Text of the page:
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Re: T.Rex Feather Skepticism
On Wednesday, September 14, 2005, at 10:48 PM, frank bliss wrote:
The cute tyrant looks like a good prey item for a hungry Upper
Cretaceous mammal to me. Interesting that almost all domesticated
barnyard birds are fluffy and cute from the egg....
Most domesticated barnyard birds are largely terrestrial, precocial
forms (and generally galliform birds, specifically). They are 'fluffy'
because they must be capable of thermoregulation soon after birth. The
reason we tend to domesticate such birds is probably several-fold,
1) They have large, light-fiber based pectoralis major muscles (good
for short, sprinting flights), and we find this yummy.
2) They live largely on the ground (which is related to point number
1), which makes them easier to contain and raise.
These traits happen to be somewhat correlated with precociality (though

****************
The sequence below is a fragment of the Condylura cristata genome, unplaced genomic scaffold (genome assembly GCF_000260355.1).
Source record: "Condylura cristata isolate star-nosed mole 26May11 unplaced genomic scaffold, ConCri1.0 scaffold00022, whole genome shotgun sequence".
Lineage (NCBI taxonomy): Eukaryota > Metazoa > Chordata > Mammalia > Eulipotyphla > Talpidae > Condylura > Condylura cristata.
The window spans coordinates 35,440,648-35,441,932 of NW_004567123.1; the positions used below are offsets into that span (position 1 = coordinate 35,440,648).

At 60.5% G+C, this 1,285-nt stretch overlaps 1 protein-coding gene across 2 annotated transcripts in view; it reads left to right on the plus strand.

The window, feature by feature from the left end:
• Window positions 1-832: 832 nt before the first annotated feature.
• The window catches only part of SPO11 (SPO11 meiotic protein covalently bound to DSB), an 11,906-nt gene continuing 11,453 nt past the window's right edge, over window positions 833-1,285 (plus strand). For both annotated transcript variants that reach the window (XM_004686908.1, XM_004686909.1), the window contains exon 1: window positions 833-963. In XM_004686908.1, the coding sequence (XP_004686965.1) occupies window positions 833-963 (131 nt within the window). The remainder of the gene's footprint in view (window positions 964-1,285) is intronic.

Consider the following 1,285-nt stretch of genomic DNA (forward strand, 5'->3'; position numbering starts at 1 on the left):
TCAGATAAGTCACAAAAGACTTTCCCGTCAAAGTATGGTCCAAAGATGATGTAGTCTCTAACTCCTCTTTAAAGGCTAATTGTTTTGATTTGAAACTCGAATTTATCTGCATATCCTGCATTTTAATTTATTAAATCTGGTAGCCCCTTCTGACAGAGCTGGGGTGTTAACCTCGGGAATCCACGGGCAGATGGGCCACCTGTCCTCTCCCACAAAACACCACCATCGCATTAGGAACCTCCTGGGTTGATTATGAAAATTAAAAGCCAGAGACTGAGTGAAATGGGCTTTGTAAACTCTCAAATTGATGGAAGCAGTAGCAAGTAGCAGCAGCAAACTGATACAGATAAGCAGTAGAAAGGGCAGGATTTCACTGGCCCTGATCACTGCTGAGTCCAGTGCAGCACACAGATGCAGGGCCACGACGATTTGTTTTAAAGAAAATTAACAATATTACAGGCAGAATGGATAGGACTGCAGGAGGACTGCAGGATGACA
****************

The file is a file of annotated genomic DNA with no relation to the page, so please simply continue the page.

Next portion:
this is, in part, a phylogenetic effect). Thus, these traits are
correlated with fluffiness. Other than the phylogenetic constraints,
ground-living birds that are poor sustained fliers probably tend to be
precocial, because the offspring are under pressure to leave the nest
early, and they presumably utilize a food source available without
flight (since the adults are poor sustained fliers).
The exceptions to much of the above are domesticated waterfowl; in that
they are strong sustained fliers. However, they still feed on the
surface (water, instead of terrestrial surfaces), and they still nest
on the ground in accessible regions (and they are considered to be
sister taxa to galliforms, in many analyses), so it is not surprising
that they, too are precocial.